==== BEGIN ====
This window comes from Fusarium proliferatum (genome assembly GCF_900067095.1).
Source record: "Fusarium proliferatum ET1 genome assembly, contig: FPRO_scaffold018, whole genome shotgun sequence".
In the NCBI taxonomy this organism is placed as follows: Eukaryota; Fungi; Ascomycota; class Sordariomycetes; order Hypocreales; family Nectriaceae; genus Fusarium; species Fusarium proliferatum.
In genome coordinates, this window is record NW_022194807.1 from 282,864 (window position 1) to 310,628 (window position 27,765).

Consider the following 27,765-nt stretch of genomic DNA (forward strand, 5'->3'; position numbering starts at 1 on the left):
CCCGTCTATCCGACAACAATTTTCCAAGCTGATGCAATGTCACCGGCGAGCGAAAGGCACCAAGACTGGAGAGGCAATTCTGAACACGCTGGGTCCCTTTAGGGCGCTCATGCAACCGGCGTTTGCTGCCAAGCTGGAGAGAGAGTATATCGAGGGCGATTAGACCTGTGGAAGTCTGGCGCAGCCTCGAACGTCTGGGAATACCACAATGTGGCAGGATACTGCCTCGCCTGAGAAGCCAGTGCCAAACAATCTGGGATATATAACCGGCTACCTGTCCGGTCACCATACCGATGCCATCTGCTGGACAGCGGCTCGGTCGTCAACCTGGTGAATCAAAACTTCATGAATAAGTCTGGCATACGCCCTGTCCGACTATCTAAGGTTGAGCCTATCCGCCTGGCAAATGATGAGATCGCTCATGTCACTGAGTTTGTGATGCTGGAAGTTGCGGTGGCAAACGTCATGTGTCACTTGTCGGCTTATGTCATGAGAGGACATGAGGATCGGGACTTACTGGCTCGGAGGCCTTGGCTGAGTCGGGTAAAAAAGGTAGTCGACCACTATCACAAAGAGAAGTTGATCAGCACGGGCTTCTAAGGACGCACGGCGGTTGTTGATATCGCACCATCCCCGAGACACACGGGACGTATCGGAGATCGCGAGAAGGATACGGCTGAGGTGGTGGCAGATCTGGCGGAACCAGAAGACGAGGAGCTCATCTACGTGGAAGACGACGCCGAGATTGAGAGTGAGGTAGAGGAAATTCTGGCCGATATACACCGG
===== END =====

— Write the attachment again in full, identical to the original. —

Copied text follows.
This window comes from Fusarium proliferatum (genome assembly GCF_900067095.1).
Source record: "Fusarium proliferatum ET1 genome assembly, contig: FPRO_scaffold018, whole genome shotgun sequence".
In the NCBI taxonomy this organism is placed as follows: Eukaryota; Fungi; Ascomycota; class Sordariomycetes; order Hypocreales; family Nectriaceae; genus Fusarium; species Fusarium proliferatum.
In genome coordinates, this window is record NW_022194807.1 from 282,864 (window position 1) to 310,628 (window position 27,765).

Consider the following 27,765-nt stretch of genomic DNA (forward strand, 5'->3'; position numbering starts at 1 on the left):
CCCGTCTATCCGACAACAATTTTCCAAGCTGATGCAATGTCACCGGCGAGCGAAAGGCACCAAGACTGGAGAGGCAATTCTGAACACGCTGGGTCCCTTTAGGGCGCTCATGCAACCGGCGTTTGCTGCCAAGCTGGAGAGAGAGTATATCGAGGGCGATTAGACCTGTGGAAGTCTGGCGCAGCCTCGAACGTCTGGGAATACCACAATGTGGCAGGATACTGCCTCGCCTGAGAAGCCAGTGCCAAACAATCTGGGATATATAACCGGCTACCTGTCCGGTCACCATACCGATGCCATCTGCTGGACAGCGGCTCGGTCGTCAACCTGGTGAATCAAAACTTCATGAATAAGTCTGGCATACGCCCTGTCCGACTATCTAAGGTTGAGCCTATCCGCCTGGCAAATGATGAGATCGCTCATGTCACTGAGTTTGTGATGCTGGAAGTTGCGGTGGCAAACGTCATGTGTCACTTGTCGGCTTATGTCATGAGAGGACATGAGGATCGGGACTTACTGGCTCGGAGGCCTTGGCTGAGTCGGGTAAAAAAGGTAGTCGACCACTATCACAAAGAGAAGTTGATCAGCACGGGCTTCTAAGGACGCACGGCGGTTGTTGATATCGCACCATCCCCGAGACACACGGGACGTATCGGAGATCGCGAGAAGGATACGGCTGAGGTGGTGGCAGATCTGGCGGAACCAGAAGACGAGGAGCTCATCTACGTGGAAGACGACGCCGAGATTGAGAGTGAGGTAGAGGAAATTCTGGCCGATATACACCGG